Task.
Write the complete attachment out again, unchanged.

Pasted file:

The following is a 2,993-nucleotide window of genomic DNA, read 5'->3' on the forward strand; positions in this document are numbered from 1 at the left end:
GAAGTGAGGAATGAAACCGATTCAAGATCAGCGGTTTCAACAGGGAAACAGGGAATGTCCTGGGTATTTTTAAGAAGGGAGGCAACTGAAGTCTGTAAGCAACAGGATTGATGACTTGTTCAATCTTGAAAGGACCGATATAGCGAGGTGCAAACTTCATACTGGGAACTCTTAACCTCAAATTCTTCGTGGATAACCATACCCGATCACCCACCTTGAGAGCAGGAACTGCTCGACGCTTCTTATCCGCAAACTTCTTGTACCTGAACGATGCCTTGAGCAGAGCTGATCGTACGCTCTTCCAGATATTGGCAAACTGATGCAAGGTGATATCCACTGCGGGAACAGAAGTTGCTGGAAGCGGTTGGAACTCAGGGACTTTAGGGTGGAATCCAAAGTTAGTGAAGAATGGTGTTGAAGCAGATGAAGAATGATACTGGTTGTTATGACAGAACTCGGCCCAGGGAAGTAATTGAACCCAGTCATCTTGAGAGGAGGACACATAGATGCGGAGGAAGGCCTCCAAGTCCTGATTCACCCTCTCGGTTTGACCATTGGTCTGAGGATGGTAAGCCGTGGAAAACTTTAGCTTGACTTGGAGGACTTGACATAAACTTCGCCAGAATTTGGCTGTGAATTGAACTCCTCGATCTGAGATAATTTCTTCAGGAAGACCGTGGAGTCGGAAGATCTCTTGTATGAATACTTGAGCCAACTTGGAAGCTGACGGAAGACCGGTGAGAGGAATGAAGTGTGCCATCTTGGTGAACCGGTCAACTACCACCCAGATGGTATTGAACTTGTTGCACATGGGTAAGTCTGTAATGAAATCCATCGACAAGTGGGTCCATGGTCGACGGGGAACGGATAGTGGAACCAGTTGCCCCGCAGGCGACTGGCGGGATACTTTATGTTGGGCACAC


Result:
The following is a 2,993-nucleotide window of genomic DNA, read 5'->3' on the forward strand; positions in this document are numbered from 1 at the left end:
GAAGTGAGGAATGAAACCGATTCAAGATCAGCGGTTTCAACAGGGAAACAGGGAATGTCCTGGGTATTTTTAAGAAGGGAGGCAACTGAAGTCTGTAAGCAACAGGATTGATGACTTGTTCAATCTTGAAAGGACCGATATAGCGAGGTGCAAACTTCATACTGGGAACTCTTAACCTCAAATTCTTCGTGGATAACCATACCCGATCACCCACCTTGAGAGCAGGAACTGCTCGACGCTTCTTATCCGCAAACTTCTTGTACCTGAACGATGCCTTGAGCAGAGCTGATCGTACGCTCTTCCAGATATTGGCAAACTGATGCAAGGTGATATCCACTGCGGGAACAGAAGTTGCTGGAAGCGGTTGGAACTCAGGGACTTTAGGGTGGAATCCAAAGTTAGTGAAGAATGGTGTTGAAGCAGATGAAGAATGATACTGGTTGTTATGACAGAACTCGGCCCAGGGAAGTAATTGAACCCAGTCATCTTGAGAGGAGGACACATAGATGCGGAGGAAGGCCTCCAAGTCCTGATTCACCCTCTCGGTTTGACCATTGGTCTGAGGATGGTAAGCCGTGGAAAACTTTAGCTTGACTTGGAGGACTTGACATAAACTTCGCCAGAATTTGGCTGTGAATTGAACTCCTCGATCTGAGATAATTTCTTCAGGAAGACCGTGGAGTCGGAAGATCTCTTGTATGAATACTTGAGCCAACTTGGAAGCTGACGGAAGACCGGTGAGAGGAATGAAGTGTGCCATCTTGGTGAACCGGTCAACTACCACCCAGATGGTATTGAACTTGTTGCACATGGGTAAGTCTGTAATGAAATCCATCGACAAGTGGGTCCATGGTCGACGGGGAACGGATAGTGGAACCAGTTGCCCCGCAGGCGACTGGCGGGATACTTTATGTTGGGCACAC